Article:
This paper challenges doubts raised against the effectiveness of early foreign language learning. The most recent research, presented in this paper, contradicts such pessimism, pointing instead to a need for further development of the standards and the methods employed in early English as a Foreign Language (EFL) teaching. Empirical evidence now shows that young learners are able, given the right input, to produce spoken language greatly exceeding previous expectations, demonstrating an ability to form complex sentences and to re-narrate stories coherently, not just imitatively, but also in productive speech. The comparative study sheds new light on the learners’ use of cohesive devices highlighting similarities and differences between L1 and L2 speakers and their use of English. In the light of this evidence, this paper calls for further research into how young learners can best be supported in developing this most desirable outcome of language teaching: communicative competence.
Theoretically rooted in a cognitive-motivational perspective on academic personality development, various scales for measuring EFL learners‘ domain-specific self-beliefs were developed and empirically analyzed. In particular, these scales were designed to assess the learners’ academic self-concept in English, their affective value on the subject, and their self-perceptions of own oral narrative language use in the EFL classroom. In a sample of N=256 ninth-graders from 9 inner-city grammar schools the scales were administered along with related performance measures and, for the purpose of concurrent validation, also with matched L1-measures. The results proved these scales to provide psychometrically sufficient and valid data. Especially, the L2-self-perception appeared to be considerably stronger related to English than to German belief and performance scores. Furthermore, self-perceptions of narrative competencies could be clearly differentiated from the overall English self-concept variable. Thus, the results confirm the multidimensional and task-specific feature of academic self-beliefs in the EFL context.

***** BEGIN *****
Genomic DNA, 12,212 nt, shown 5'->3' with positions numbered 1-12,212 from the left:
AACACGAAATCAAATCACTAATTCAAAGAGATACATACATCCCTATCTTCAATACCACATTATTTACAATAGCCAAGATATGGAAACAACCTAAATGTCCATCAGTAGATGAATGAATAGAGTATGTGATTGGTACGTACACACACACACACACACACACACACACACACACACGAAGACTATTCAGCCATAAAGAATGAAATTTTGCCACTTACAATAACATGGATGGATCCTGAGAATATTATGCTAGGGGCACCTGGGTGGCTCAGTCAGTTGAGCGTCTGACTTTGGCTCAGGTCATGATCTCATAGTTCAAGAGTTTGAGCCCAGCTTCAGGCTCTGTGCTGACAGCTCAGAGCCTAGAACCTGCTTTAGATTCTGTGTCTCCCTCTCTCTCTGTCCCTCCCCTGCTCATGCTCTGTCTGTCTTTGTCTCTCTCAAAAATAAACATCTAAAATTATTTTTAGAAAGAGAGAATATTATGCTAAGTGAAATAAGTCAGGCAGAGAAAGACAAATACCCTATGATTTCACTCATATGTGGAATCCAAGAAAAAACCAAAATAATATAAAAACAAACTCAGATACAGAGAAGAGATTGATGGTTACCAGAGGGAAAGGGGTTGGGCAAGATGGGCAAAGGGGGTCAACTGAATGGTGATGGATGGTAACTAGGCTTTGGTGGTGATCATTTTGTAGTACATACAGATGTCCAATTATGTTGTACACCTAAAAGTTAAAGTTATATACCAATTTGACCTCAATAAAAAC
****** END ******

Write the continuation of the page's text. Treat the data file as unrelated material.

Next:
This research report presents a study carried out with future foreign language teachers of three different universities. The focus was in modes of cooperation in the virtual space and on a blended-learning class concept. Especially the question whether specific communicative terms of virtual cooperation led to specific difficulties was examined. In addition, the influences of the individuals’ media competences, the students’ personal living conditions and experiences with similar classes were analysed in terms of the acceptance of the virtual class, the perception of its efficiency and the learning process